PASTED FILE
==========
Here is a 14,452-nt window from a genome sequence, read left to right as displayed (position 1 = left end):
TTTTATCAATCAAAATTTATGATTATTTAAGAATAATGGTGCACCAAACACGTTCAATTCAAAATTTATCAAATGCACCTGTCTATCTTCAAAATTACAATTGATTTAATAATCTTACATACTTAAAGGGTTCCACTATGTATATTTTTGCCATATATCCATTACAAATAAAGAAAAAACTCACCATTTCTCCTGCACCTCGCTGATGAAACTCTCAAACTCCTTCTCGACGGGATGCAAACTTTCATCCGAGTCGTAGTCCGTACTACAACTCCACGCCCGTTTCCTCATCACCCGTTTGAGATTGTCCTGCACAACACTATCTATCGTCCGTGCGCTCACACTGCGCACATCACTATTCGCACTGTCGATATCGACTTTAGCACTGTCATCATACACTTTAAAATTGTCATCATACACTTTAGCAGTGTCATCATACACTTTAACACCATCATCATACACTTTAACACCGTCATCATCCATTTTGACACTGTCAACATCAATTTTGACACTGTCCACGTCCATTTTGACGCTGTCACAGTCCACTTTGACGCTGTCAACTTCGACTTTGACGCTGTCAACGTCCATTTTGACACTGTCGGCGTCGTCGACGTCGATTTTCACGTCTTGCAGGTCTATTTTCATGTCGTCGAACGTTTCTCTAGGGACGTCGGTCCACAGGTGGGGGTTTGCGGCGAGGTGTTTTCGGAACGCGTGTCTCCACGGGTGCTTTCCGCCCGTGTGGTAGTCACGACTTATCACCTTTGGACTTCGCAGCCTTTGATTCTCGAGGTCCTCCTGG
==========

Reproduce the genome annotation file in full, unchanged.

Here is a 14,452-nt window from a genome sequence, read left to right as displayed (position 1 = left end):
TTTTATCAATCAAAATTTATGATTATTTAAGAATAATGGTGCACCAAACACGTTCAATTCAAAATTTATCAAATGCACCTGTCTATCTTCAAAATTACAATTGATTTAATAATCTTACATACTTAAAGGGTTCCACTATGTATATTTTTGCCATATATCCATTACAAATAAAGAAAAAACTCACCATTTCTCCTGCACCTCGCTGATGAAACTCTCAAACTCCTTCTCGACGGGATGCAAACTTTCATCCGAGTCGTAGTCCGTACTACAACTCCACGCCCGTTTCCTCATCACCCGTTTGAGATTGTCCTGCACAACACTATCTATCGTCCGTGCGCTCACACTGCGCACATCACTATTCGCACTGTCGATATCGACTTTAGCACTGTCATCATACACTTTAAAATTGTCATCATACACTTTAGCAGTGTCATCATACACTTTAACACCATCATCATACACTTTAACACCGTCATCATCCATTTTGACACTGTCAACATCAATTTTGACACTGTCCACGTCCATTTTGACGCTGTCACAGTCCACTTTGACGCTGTCAACTTCGACTTTGACGCTGTCAACGTCCATTTTGACACTGTCGGCGTCGTCGACGTCGATTTTCACGTCTTGCAGGTCTATTTTCATGTCGTCGAACGTTTCTCTAGGGACGTCGGTCCACAGGTGGGGGTTTGCGGCGAGGTGTTTTCGGAACGCGTGTCTCCACGGGTGCTTTCCGCCCGTGTGGTAGTCACGACTTATCACCTTTGGACTTCGCAGCCTTTGATTCTCGAGGTCCTCCTGG